characteristics, but a base list that can be expanded by the


draft-ietf-v6ops-ent-scenarios-00.txt  Expires April  2004      [Page 6]


Internet Draft     IPv6 Enterprise Network Scenarios        October 2003


   Enterprise. The characteristics components are presented as questions
   that the Enterprise must determine as part of defining the scenario.
   The answers to these questions will identify actions that are
   required to deploy IPv6.

   Characteristic 1 - Providers for External Network Operation
   - Is external connectivity required?
   - One site vs. multiple sites?
   - Leased lines or VPN?
   - IPv4 existing address ownership (Provider based addresses vs.
     Provider independent addresses)?
   - Multi-homing?
   - Do ISPs offer IPv6 service?
   - Is there an external data-center?

   Characteristic 2 - Enterprise Application Analysis
   - List of applications in use?
   - Can the application be upgraded to IPv6?
   - Can the application support both IPv4 and IPv6?

   Characteristic 3 - Enterprise IT Department Operations Analysis
   - Who "owns"/"operate" the network: in house, outsourced?
   - Is a Tele-commuter work force supported?
   - Is inter-site communications required?
   - Is network mobility used?
   - IPv4 addressing plan?
   - IPv4 addressing assignment procedure (DHCP vs. manual)?
   - Internal IPv4 routing protocols used?
   - External IPv4 routing protocols used?
   - IPv4 Network Management policy/procedure?
   - IPv4 QoS policy/procedure?
   - IPv4 Security policy/procedure?
   - List of "network operation" software that may be impacted by IPv6?
     - DNS
     - Management (SNMP & ad-hoc tools)
     - Enterprise Network Servers
     - Mail Servers
     - High Availability Software for Nodes
     - Directory Services
   - Are all these software functions upgradeable to IPv6?
   - If not upgradeable, then what are the workarounds?
   - Do any of the software functions store IP addresses?
   - List of "network operation" hardware that may be impacted by IPv6
     - Routers/switches
     - Firewalls
     - Load balancers
     - VPN Points of Entry/Exit
     - Security Servers
     - Printers
     - Network Interconnect for Platforms
     - Intelligent Network Interface Cards
     - Network Storage Devices
   - Are all these hardware functions upgradeable to IPv6?
   - If not, what are the workarounds?
   - Do any of the hardware functions store IP addresses?

   Characteristics 4 - Enterprise Network Management System
   - Performance Management Required?


draft-ietf-v6ops-ent-scenarios-00.txt  Expires April  2004      [Page 7]


Internet Draft     IPv6 Enterprise Network Scenarios        October 2003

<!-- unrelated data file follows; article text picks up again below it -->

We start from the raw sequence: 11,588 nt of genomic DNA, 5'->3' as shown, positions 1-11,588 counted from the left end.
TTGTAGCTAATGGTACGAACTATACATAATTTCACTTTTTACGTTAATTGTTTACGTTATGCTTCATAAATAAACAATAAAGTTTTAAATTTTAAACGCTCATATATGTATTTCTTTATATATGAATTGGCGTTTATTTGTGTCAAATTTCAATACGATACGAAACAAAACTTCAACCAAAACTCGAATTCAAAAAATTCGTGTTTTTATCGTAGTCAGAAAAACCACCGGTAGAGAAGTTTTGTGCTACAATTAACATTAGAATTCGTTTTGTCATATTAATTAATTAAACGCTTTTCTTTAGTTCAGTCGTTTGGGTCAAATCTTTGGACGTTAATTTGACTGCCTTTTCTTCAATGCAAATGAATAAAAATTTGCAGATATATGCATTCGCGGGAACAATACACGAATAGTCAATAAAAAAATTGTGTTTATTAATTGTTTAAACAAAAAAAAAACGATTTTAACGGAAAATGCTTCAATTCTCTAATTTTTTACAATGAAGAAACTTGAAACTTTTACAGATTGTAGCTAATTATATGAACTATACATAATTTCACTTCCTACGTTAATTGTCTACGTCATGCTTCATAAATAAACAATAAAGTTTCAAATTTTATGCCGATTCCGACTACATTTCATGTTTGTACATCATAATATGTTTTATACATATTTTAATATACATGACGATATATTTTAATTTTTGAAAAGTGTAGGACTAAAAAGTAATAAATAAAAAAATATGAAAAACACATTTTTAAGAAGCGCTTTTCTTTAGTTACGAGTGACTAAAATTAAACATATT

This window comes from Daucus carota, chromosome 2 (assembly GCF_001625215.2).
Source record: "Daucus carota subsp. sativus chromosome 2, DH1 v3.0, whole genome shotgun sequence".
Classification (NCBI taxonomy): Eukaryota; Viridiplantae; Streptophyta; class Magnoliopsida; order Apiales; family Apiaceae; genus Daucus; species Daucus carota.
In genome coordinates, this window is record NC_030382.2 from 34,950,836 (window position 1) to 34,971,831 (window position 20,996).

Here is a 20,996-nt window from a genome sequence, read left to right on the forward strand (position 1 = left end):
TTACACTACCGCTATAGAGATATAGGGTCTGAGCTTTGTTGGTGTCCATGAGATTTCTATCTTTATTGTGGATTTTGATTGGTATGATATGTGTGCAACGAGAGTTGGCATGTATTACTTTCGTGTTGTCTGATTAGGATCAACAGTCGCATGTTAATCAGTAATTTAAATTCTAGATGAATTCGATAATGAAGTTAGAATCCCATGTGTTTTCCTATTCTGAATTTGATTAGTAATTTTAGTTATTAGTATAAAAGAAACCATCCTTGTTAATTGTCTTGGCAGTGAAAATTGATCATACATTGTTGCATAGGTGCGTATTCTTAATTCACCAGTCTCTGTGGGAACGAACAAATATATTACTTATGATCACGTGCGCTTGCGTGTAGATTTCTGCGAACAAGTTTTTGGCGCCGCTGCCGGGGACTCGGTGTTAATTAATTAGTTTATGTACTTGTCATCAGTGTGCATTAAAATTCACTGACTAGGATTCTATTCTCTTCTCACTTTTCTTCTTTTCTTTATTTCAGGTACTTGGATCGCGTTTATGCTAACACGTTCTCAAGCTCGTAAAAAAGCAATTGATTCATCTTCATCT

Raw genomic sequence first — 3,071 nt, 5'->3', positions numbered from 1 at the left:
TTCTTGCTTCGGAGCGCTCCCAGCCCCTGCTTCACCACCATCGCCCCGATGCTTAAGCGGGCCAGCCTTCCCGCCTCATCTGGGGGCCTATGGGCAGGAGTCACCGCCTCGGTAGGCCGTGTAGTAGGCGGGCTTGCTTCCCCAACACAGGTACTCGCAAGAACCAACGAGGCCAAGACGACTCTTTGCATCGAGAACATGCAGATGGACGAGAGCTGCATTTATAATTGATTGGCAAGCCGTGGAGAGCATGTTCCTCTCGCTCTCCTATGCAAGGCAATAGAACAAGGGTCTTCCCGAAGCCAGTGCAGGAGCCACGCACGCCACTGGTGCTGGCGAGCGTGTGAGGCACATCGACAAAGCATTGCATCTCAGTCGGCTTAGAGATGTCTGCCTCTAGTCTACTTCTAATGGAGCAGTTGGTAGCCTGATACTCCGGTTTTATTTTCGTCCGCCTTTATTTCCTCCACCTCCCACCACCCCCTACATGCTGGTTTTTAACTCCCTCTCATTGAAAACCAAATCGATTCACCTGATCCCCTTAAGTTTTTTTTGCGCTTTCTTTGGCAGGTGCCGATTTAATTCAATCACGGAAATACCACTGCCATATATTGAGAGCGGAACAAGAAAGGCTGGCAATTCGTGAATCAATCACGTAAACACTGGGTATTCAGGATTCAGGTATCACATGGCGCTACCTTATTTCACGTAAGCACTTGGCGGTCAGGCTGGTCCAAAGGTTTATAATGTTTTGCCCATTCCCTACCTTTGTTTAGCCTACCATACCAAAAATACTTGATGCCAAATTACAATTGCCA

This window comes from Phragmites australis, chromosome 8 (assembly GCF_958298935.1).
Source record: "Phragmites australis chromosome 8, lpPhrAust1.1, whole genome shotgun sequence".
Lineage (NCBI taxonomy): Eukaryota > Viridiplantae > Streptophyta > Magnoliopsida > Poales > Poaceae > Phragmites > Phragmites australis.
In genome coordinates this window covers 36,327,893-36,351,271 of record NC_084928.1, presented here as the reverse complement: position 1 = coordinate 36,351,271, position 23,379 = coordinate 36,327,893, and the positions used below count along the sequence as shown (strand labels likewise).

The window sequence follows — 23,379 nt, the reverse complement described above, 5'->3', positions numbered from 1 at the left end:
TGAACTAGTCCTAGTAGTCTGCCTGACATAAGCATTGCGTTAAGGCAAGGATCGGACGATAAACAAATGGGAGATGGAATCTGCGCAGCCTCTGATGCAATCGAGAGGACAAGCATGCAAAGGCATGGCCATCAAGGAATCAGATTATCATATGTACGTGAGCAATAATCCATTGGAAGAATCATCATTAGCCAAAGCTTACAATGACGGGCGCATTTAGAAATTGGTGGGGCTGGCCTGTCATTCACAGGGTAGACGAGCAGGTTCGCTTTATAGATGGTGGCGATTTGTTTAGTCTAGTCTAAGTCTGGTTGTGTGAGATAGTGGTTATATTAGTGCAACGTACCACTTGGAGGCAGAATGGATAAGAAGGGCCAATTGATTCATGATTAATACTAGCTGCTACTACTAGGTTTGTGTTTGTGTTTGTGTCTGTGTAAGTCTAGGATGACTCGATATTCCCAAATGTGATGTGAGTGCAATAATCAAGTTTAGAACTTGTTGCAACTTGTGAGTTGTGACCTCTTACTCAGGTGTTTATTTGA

- Network Management Applications Required?
   - Configuration Management Required?
   - Policy Management and Enforcement Required?
   - Security Management Required?
   - Management of Transition Tools and Mechanisms?
   - What new considerations does IPv6 create for Network
     Management?



3.3  Base Scenario Examples

   This section presents a set of Base Scenario Examples and is not an
   exhaustive list of examples.  These examples were selected to provide
   further clarity of Base Scenarios within an Enterprise of a less
   abstract nature.

   Example Network A:

   A distributed network across a number of geographically separated
   campuses.

   - External network operation.
   - External connectivity required.
   - Multiple sites connected by leased lines.
   - Provider independent IPv4 addresses.
   - ISP does not offer IPv6 service.
   - Private Leased Lines no Service Provider Used

   Applications run by the enterprise:
   - Internal Web/Mail.
   - File servers.
   - Java applications.
   - Collaborative development tools.
   - Enterprise Resource Applications.
   - Multimedia Applications.
   - Financial Enterprise Applications.
   - Data Warehousing Applications.

   Internal network operation:
   - In house operation of the network.
   - DHCP (v4) is used for all desktops, servers use static address
     configuration.
   - The DHCP server to update naming records for dynamic desktops uses
     dynamic DNS.
   - A web based tool is used to enter name to address mappings for
     statically addressed servers.
   - Network management is done using SNMP.
   - All routers and switches are upgradeable to IPv6.
   - Existing firewalls can be upgraded to support IPv6 rules.
   - Load balancers do not support IPv6, upgrade path unclear.
   - Peer-2-Peer Application and Security supported.

   Example Network B:

   A bank running a large ATM network supporting an order of magnitude
   number of transactions per second, with access to a central database
   on an external network from the ATM network:


draft-ietf-v6ops-ent-scenarios-00.txt  Expires April  2004      [Page 8]


Internet Draft     IPv6 Enterprise Network Scenarios        October 2003


   - External connectivity not required.
   - Multiple sites connected by VPN.
   - Multiple sites connected by Native IP protocol.

   Applications in the enterprise:
   - ATM transaction application.
   - ATM management application.
   - Financial Software and Database.

   Internal Network Operation:
   - Existing firewalls can be upgraded to support IPv6 rules.
   - Load balancers do not support IPv6, upgrade path unclear.

   Example Network C:

   A Security Defense Network Operation:

   - External network required at secure specific points.
   - Network is its own Internet.
   - Network must be able absorb ad-hoc creation of sub-Networks.
   - Entire parts of the Network are completely mobile.